Virginia executives enjoy in-state getaways
Virginia executives enjoy these in-state getaways
- February 26, 2010
Even though recession-weary executives may long for a lengthy, sun-kissed vacation in some tropical locale, the reality is that vacations aren’t what they used to be. Corporate culture, business demands and new technologies have all conspired to make it hard to disconnect.
Smart phones are almost as common as swimsuits on beaches these days, and getaways might more aptly be called stay-in-touches as vacationing professionals correspond with the office throughout the day. And that’s if you can take off at all.
If there’s a bright side to this trend, it’s that executives have gained a deeper appreciation for close-to-home escapes. “I absolutely love Virginia,” says Deborah Butler, executive vice president for planning and chief information officer for Norfolk Southern Corp. “I had visited here for business for many years but had no idea until I moved here what a great area it is and how many different things there are to do, starting in my own backyard.”
The Atlanta transplant has worked for the company for 31 years but didn’t move to its corporate headquarters in Norfolk until June 2007. When her teenage son (who lives with his father in Georgia) visits every other weekend, Butler makes sure their Virginia excursions — from Hampton Roads beaches to Luray Caverns — offer fun and an educational component.
She’s one of a number of Virginia executives who strike a healthy work/life balance with regular day trips and weekend journeys. From mountain peaks to coastal plains, here are some go-to destinations recommended by leaders who understand that time away from work can be good for business.
Marilyn West, chairman and CEO of M.H. West & Co. Inc., a Richmond-based management consulting firm, admires people who can leave their BlackBerrys behind when they vacation but admits that it’s not her style. “I have more anxiety from not being in touch than I do being in touch,” she says. “It will be 20 years that I’ve had my business, and I’ve never been able to totally separate from the business. In my own mind, it relaxes me to know what’s going on even if I’m not totally responsive.”
Staying connected often means staying close. About three times a month from June to September, West makes her way to the Hampton Roads area’s Sunset Yachting Center to get out on her boat, go fishing and catch up on reading for a day or long weekend. On other occasions, she takes interstates 64 and 81 toward Harrisonburg for day trips, stopping at restaurants along the way. “If I leave the office at noon on Friday and don’t come back until Monday, I feel like I’ve been away for three weeks,” she says. “We have owned a boat for about 30 years, so that represents a large number of trips, many fish catches and much fun and relaxation.”
Rob Eastep, CEO of ESM Golf, a Richmond-based golf club management-consulting firm, considers kid-friendly activities, golf and Internet access as vacation necessities. The last amenity is a legacy of his corporate history but also a function of his “type A” personality, he explains. “I was the CFO for a public company [Saxon Capital Inc.] and in that position you’re on 24/7,” he says. “As an executive you get paid a healthy salary and for that you give up a little bit of your ability to disconnect from the rest of the world. Fortunately, I’ve got a wife who understands and respects that.”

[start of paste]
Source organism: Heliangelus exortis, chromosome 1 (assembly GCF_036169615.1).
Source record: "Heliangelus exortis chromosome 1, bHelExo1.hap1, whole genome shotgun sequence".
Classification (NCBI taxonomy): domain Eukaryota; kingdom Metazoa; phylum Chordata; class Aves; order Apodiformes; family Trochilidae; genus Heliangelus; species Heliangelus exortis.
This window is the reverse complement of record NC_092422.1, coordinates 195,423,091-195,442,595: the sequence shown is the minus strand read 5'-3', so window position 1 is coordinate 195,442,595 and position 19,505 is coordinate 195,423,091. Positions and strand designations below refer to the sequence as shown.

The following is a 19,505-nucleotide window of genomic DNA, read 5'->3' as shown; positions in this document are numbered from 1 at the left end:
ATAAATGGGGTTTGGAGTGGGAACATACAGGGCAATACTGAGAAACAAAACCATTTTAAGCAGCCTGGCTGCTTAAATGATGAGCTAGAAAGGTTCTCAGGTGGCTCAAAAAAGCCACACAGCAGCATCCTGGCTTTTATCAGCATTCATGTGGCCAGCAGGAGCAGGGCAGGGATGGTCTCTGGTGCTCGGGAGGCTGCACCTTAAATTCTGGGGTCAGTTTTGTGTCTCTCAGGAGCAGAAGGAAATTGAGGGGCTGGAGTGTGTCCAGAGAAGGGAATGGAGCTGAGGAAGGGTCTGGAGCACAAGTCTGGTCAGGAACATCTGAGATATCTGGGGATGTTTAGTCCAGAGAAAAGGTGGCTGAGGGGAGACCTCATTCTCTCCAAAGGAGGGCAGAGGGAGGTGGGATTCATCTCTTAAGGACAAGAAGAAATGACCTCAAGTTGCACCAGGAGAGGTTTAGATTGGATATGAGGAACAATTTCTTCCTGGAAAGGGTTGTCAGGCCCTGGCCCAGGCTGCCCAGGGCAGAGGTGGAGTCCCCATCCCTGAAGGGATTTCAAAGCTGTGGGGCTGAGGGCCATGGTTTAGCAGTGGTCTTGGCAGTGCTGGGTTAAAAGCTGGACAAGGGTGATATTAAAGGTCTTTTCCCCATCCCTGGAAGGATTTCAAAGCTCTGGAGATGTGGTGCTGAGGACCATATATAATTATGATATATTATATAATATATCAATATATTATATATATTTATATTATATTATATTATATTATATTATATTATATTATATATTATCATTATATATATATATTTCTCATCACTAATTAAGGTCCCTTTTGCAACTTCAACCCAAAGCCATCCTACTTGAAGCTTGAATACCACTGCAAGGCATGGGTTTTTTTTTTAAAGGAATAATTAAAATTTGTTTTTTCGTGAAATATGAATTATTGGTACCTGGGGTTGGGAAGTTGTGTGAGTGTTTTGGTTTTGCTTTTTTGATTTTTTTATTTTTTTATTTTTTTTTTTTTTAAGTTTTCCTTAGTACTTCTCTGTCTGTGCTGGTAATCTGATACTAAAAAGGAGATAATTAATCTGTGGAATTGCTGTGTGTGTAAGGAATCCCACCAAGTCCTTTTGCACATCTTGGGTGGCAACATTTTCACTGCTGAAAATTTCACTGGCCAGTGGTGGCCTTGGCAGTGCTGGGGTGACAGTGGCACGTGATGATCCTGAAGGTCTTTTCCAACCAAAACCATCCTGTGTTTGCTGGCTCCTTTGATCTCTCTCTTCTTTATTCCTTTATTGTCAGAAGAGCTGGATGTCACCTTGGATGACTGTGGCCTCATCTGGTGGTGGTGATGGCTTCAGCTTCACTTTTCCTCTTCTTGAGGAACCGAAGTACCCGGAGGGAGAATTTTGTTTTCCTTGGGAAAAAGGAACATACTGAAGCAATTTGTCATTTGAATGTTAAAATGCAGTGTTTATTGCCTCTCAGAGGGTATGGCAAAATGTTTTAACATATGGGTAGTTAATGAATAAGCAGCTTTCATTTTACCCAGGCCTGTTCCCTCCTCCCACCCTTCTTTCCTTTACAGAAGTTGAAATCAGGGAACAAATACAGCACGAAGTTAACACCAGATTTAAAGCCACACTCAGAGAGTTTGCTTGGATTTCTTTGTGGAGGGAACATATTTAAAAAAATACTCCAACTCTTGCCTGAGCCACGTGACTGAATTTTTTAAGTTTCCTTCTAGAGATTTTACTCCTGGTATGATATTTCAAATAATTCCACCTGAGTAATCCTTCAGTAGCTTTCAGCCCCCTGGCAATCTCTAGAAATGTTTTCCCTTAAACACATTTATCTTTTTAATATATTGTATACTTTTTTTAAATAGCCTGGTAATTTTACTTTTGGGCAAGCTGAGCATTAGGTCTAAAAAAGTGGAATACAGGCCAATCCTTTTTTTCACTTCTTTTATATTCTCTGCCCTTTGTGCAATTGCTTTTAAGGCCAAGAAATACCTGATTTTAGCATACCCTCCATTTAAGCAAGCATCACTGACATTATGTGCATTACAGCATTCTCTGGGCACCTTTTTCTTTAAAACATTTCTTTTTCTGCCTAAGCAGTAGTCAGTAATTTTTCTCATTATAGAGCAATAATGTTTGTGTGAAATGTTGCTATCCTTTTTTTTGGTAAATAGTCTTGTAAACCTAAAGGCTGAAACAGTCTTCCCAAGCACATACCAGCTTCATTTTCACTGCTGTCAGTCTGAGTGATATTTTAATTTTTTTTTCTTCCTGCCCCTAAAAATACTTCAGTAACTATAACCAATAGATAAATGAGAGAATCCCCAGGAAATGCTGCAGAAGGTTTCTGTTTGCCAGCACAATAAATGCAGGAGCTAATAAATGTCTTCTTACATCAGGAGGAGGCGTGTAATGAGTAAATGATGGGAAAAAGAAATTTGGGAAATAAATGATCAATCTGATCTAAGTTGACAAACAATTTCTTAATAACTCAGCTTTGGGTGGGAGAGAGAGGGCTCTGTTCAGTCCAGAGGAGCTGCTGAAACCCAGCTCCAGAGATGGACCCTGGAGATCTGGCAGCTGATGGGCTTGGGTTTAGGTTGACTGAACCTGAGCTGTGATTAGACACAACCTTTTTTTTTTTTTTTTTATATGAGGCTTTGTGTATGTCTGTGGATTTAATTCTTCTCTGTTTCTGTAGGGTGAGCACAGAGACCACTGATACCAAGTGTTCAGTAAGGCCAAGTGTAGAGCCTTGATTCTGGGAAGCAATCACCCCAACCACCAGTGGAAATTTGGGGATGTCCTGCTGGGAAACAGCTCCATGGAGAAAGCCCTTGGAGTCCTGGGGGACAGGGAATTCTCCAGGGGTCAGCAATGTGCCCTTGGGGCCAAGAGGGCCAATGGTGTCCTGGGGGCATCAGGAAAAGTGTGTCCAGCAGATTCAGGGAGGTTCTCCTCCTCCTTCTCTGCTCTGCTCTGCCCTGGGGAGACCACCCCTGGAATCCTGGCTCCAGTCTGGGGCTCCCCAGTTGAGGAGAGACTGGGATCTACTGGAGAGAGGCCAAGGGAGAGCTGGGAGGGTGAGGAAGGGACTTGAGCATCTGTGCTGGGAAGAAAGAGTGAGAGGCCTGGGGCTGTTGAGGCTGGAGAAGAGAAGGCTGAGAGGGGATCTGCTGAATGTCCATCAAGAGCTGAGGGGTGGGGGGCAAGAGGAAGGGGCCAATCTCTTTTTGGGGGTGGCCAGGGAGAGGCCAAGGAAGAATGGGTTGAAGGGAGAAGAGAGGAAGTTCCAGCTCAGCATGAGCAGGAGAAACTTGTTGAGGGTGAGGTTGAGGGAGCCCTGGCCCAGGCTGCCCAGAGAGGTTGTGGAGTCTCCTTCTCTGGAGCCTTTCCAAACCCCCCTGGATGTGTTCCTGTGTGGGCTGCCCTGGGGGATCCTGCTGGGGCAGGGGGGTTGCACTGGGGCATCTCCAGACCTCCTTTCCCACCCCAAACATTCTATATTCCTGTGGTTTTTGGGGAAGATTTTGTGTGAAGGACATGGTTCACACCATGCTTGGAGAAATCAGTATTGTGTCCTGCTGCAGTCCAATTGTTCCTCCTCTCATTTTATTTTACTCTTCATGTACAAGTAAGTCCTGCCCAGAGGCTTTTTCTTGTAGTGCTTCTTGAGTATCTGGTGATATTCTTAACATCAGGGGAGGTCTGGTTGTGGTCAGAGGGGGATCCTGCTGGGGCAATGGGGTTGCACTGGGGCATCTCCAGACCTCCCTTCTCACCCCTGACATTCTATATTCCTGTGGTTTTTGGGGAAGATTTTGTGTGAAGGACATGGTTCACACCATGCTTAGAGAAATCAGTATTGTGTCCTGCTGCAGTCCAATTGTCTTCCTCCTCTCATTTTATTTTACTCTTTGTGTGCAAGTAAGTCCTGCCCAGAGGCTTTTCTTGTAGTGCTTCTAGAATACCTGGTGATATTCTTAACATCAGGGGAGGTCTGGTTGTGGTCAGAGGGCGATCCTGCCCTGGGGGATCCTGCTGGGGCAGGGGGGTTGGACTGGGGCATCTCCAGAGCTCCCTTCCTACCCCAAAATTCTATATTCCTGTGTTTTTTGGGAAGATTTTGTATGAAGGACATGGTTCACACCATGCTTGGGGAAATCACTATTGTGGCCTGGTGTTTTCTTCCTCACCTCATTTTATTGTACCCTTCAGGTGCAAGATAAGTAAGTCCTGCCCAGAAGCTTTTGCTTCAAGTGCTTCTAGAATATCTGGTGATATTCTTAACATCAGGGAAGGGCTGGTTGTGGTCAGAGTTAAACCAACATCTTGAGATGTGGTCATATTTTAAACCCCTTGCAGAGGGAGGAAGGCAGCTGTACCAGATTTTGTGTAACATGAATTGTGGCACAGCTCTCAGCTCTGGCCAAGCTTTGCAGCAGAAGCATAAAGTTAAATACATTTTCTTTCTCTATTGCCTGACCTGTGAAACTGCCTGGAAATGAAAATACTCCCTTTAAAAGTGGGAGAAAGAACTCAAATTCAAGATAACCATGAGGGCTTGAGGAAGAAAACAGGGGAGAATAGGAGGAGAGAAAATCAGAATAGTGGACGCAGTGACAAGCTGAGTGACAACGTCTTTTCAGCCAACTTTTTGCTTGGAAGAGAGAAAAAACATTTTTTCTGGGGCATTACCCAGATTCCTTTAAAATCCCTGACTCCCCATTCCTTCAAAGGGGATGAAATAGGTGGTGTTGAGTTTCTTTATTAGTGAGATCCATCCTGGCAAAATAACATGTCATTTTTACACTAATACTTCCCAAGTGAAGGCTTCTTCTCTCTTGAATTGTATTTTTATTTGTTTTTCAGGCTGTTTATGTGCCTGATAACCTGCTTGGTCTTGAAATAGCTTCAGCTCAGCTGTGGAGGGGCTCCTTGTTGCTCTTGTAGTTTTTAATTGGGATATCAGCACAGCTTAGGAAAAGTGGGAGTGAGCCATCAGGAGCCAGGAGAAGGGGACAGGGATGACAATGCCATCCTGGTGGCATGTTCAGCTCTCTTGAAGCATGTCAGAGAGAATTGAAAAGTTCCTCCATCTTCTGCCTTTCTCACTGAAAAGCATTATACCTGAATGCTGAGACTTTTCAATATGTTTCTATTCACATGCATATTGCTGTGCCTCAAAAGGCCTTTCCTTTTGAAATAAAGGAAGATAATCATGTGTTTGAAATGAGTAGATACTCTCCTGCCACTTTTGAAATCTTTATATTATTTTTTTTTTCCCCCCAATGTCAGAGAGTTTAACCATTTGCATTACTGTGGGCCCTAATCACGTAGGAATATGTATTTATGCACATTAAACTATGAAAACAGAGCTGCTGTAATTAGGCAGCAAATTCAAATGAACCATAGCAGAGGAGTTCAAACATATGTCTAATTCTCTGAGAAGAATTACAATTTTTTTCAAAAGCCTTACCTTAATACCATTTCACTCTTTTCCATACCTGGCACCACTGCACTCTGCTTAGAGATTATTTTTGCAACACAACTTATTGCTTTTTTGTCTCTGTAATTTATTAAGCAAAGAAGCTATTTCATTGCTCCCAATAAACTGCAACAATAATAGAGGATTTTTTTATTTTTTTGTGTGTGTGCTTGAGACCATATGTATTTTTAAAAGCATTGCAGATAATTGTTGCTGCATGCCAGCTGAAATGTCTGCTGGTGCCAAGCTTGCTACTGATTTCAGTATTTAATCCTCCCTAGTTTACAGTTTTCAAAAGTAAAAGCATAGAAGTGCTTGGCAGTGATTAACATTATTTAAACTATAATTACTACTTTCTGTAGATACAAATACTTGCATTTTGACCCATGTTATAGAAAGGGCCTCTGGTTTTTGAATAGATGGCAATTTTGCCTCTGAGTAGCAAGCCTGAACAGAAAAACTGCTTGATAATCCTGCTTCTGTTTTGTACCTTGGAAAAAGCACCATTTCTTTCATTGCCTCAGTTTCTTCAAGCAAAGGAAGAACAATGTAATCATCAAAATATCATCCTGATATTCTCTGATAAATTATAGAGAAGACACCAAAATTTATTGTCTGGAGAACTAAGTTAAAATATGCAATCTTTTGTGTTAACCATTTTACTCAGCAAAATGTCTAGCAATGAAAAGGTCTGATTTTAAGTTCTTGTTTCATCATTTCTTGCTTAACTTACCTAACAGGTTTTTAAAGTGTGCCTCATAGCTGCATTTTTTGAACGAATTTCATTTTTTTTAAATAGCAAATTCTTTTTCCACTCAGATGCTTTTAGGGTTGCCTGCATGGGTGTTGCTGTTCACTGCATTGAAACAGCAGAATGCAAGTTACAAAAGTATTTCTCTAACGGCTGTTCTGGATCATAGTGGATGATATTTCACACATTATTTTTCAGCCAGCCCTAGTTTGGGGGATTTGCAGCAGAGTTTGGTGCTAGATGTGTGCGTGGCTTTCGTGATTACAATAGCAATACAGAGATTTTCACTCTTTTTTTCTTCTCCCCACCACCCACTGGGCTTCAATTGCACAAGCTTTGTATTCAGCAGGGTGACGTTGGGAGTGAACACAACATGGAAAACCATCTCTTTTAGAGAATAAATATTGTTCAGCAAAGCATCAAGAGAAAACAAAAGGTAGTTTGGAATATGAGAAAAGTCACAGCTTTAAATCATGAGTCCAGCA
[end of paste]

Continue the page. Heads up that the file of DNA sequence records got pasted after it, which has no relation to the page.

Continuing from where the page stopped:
For the Easteps, Williamsburg is the long weekend destination of choice. Their 6- and 9-year-old children enjoy Kingsmill Resort and Spa’s par-3 golf course, restaurants and playground as well as nearby Busch Gardens, Water Country USA and Colonial Williamsburg. And Eastep enjoys the spa and 18-hole courses.
“Wireless and connectivity issues might be a deterrent to camping and hiking vacations,” he notes. “It’s an interesting dichotomy in the information age of trying to stay connected even though every person, whether they are an executive or not, needs to have that time to turn off your brain and regenerate your batteries.”
Quality vs. quantity
Greg Ray, the vice president of quality and compliance for Altria Client Services in Richmond, says long weekends with family and friends are crucial. The boating, sailing, fishing and waterfowl hunting opportunities in the Chesapeake Bay make it a preferred destination while his 12-year-old daughter’s love of snowboarding takes the family to the Massanutten resort in the Shenandoah Valley and Wintergreen in the Blue Ridge Mountains.
“When you’re raising your children, it’s not necessarily the quantity of the time that you get that’s important but trying to make what you’re doing memorable,” he says. “At least on a four-day weekend, you’re far enough away to enjoy your family and children. You might have the computer but you can segment it to an hour. If you get away often enough throughout the year, even if you don’t get the long vacations, it really makes a big difference.”
When he’s in vacation mode, Kirk Spitzer, the retired CEO of Richmond-based Alfa Laval USA, returns to his Southwest Virginia roots for hiking, camping and trips to state parks. The Virginia Tech fan has a condo in Christiansburg that he uses when checking out athletic events, wineries and golf courses in the New River Valley. When he was running the company, Spitzer took two-week vacations and didn’t check e-mail or voice mail while away.
“I felt it was something I earned and the company afforded me, and I took full advantage,” he said of the Swedish parent company’s ethos. “I encouraged my management team to take planned vacations and would get irate with those who took a day here and a day there. Human beings need to relax, recharge and kick back — when you’re doing well and when you’re not.”